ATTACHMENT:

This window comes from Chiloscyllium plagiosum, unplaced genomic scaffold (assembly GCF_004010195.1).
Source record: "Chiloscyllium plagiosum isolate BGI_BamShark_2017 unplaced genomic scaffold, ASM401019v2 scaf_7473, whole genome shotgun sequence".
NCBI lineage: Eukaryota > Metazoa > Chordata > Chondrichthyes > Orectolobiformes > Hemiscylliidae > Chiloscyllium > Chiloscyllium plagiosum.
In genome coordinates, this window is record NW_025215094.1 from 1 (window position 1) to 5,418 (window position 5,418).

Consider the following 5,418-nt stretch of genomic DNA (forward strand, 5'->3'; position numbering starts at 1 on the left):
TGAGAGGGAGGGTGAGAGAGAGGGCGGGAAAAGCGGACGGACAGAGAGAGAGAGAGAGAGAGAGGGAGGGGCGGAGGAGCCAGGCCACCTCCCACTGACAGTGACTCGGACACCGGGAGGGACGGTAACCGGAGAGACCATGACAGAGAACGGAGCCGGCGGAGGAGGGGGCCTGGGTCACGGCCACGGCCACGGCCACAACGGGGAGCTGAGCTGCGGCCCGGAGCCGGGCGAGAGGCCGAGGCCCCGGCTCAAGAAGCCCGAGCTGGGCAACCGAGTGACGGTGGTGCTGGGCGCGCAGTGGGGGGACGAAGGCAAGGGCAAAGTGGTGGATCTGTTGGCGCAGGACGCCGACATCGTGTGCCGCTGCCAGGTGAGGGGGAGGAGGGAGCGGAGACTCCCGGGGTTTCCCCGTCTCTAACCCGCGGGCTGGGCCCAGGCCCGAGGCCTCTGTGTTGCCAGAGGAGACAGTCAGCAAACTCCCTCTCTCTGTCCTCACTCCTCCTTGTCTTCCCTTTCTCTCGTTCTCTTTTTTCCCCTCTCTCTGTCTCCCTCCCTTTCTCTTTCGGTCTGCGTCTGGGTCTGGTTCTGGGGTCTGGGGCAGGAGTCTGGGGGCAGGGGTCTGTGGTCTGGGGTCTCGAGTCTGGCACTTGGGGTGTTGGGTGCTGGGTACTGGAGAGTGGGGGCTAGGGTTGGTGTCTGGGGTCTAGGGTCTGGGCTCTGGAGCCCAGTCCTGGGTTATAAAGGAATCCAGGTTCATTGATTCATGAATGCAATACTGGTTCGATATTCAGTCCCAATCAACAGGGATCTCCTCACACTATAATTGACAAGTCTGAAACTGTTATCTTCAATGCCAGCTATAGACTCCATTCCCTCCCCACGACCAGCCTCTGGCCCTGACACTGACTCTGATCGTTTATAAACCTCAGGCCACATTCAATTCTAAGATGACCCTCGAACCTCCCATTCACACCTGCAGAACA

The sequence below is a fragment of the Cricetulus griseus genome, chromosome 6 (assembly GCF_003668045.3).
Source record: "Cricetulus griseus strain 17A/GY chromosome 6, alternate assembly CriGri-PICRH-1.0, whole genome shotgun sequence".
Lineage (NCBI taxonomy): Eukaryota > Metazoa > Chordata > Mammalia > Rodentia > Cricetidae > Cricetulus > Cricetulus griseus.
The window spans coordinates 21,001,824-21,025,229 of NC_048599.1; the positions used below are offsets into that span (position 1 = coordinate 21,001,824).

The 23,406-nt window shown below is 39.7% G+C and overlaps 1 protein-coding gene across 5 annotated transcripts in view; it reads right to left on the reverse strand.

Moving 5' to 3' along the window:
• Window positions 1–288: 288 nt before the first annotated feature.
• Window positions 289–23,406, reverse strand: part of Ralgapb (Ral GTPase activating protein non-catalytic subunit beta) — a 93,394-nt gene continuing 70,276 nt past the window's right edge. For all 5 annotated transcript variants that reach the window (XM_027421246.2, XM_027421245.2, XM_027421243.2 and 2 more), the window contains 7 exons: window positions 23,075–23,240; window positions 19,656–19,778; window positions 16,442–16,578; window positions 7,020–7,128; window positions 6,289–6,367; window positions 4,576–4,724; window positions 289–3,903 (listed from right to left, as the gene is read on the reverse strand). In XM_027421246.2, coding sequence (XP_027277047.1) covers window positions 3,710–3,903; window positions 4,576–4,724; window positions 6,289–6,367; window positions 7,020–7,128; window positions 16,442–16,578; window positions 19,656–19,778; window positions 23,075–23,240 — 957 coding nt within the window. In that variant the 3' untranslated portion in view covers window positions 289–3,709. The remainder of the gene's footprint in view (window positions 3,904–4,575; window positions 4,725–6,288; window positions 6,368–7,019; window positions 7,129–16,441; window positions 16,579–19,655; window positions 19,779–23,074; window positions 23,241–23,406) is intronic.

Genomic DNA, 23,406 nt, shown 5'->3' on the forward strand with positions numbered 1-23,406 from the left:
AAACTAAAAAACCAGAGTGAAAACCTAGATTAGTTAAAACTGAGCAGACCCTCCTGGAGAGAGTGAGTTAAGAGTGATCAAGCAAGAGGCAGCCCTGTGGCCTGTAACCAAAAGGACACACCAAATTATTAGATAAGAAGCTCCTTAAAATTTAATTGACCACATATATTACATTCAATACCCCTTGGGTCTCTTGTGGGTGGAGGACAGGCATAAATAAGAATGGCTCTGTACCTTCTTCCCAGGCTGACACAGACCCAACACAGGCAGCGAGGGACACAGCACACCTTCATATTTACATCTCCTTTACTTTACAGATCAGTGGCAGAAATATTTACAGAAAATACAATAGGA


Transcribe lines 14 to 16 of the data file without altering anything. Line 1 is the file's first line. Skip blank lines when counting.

• Window positions 289–23,406, reverse strand: part of Ralgapb (Ral GTPase activating protein non-catalytic subunit beta) — a 93,394-nt gene continuing 70,276 nt past the window's right edge. For all 5 annotated transcript variants that reach the window (XM_027421246.2, XM_027421245.2, XM_027421243.2 and 2 more), the window contains 7 exons: window positions 23,075–23,240; window positions 19,656–19,778; window positions 16,442–16,578; window positions 7,020–7,128; window positions 6,289–6,367; window positions 4,576–4,724; window positions 289–3,903 (listed from right to left, as the gene is read on the reverse strand). In XM_027421246.2, coding sequence (XP_027277047.1) covers window positions 3,710–3,903; window positions 4,576–4,724; window positions 6,289–6,367; window positions 7,020–7,128; window positions 16,442–16,578; window positions 19,656–19,778; window positions 23,075–23,240 — 957 coding nt within the window. In that variant the 3' untranslated portion in view covers window positions 289–3,709. The remainder of the gene's footprint in view (window positions 3,904–4,575; window positions 4,725–6,288; window positions 6,368–7,019; window positions 7,129–16,441; window positions 16,579–19,655; window positions 19,779–23,074; window positions 23,241–23,406) is intronic.

Genomic DNA, 23,406 nt, shown 5'->3' on the forward strand with positions numbered 1-23,406 from the left:
AAACTAAAAAACCAGAGTGAAAACCTAGATTAGTTAAAACTGAGCAGACCCTCCTGGAGAGAGTGAGTTAAGAGTGATCAAGCAAGAGGCAGCCCTGTGGCCTGTAACCAAAAGGACACACCAAATTATTAGATAAGAAGCTCCTTAAAATTTAATTGACCACATATATTACATTCAATACCCCTTGGGTCTCTTGTGGGTGGAGGACAGGCATAAATAAGAATGGCTCTGTACCTTCTTCCCAGGCTGACACAGACCCAACACAGGCAGCGAGGGACACAGCACACCTTCATATTTACATCTCCTTTACTTTACAGATCAGTGGCAGAAATATTTACAGAAAATACAATAGGA